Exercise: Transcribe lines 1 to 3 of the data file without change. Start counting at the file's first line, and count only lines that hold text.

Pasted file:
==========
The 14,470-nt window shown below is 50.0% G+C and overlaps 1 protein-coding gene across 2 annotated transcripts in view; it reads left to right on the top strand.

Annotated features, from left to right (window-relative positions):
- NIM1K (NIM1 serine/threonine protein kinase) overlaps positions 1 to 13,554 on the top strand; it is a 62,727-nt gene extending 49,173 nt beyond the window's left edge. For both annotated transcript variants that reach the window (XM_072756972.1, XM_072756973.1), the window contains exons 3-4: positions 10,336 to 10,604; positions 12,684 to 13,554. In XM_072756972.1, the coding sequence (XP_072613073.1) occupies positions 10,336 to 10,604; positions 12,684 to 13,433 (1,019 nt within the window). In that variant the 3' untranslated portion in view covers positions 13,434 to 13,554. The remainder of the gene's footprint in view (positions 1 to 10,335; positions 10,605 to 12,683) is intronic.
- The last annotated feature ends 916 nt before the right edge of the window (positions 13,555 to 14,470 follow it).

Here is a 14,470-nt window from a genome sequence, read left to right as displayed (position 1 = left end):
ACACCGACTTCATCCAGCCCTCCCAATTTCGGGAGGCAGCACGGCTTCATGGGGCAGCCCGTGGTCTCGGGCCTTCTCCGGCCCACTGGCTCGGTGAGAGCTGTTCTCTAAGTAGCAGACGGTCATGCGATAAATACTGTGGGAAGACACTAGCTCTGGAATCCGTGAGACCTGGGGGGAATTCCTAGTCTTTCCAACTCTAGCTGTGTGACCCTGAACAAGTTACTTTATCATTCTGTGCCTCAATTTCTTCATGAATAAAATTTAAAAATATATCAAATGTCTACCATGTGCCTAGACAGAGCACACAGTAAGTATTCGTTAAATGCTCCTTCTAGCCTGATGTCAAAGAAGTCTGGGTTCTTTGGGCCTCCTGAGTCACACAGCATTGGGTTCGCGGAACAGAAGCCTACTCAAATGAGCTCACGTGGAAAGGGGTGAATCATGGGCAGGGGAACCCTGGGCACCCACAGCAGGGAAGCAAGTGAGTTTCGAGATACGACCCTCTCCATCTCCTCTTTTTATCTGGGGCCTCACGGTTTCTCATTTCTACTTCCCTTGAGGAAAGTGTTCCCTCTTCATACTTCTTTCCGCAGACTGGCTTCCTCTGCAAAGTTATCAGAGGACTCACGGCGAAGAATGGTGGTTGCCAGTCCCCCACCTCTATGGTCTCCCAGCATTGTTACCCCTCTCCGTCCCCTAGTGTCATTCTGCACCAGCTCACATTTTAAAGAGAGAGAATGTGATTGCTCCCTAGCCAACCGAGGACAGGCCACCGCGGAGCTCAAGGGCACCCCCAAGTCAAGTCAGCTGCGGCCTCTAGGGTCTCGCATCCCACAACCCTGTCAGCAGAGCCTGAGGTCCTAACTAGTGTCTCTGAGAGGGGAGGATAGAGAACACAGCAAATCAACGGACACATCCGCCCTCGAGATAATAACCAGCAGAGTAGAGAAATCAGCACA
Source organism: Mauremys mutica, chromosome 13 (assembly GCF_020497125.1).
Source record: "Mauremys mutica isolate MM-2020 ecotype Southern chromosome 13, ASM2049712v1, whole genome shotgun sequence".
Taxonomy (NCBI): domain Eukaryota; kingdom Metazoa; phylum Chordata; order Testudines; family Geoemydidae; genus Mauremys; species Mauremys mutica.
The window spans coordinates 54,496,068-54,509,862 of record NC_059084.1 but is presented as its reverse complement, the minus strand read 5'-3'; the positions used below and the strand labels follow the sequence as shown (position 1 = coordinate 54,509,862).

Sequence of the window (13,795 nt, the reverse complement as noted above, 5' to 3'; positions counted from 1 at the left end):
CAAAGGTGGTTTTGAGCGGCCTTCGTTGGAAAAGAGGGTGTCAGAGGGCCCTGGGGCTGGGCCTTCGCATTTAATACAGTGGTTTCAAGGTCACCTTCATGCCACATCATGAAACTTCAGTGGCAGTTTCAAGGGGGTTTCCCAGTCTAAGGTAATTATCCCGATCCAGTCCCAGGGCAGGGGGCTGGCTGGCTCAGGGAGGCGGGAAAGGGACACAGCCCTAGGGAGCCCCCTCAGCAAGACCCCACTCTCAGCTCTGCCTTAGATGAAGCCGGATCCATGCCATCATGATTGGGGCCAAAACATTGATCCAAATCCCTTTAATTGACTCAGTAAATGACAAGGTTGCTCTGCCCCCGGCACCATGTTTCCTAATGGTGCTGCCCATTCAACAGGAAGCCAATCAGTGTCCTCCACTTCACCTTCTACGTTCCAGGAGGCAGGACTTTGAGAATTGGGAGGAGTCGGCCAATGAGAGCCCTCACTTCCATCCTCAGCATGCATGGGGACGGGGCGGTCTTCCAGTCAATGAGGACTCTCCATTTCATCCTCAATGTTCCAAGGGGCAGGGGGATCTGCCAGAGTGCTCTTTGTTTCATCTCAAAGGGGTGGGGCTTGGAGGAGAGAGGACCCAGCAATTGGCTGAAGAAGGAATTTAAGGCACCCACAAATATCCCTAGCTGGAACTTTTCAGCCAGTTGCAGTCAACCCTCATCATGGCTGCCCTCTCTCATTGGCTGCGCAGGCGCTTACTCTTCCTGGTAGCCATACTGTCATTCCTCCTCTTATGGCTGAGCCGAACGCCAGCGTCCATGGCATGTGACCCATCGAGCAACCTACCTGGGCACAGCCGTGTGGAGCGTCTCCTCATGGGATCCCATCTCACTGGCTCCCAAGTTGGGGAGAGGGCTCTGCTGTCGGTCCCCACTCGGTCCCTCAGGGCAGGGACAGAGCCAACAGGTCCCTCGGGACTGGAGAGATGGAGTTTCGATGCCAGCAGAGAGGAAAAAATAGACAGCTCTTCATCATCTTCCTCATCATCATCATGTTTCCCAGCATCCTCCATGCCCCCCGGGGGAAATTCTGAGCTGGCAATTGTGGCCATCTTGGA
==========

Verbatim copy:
The 14,470-nt window shown below is 50.0% G+C and overlaps 1 protein-coding gene across 2 annotated transcripts in view; it reads left to right on the top strand.

Annotated features, from left to right (window-relative positions):
- NIM1K (NIM1 serine/threonine protein kinase) overlaps positions 1 to 13,554 on the top strand; it is a 62,727-nt gene extending 49,173 nt beyond the window's left edge. For both annotated transcript variants that reach the window (XM_072756972.1, XM_072756973.1), the window contains exons 3-4: positions 10,336 to 10,604; positions 12,684 to 13,554. In XM_072756972.1, the coding sequence (XP_072613073.1) occupies positions 10,336 to 10,604; positions 12,684 to 13,433 (1,019 nt within the window). In that variant the 3' untranslated portion in view covers positions 13,434 to 13,554. The remainder of the gene's footprint in view (positions 1 to 10,335; positions 10,605 to 12,683) is intronic.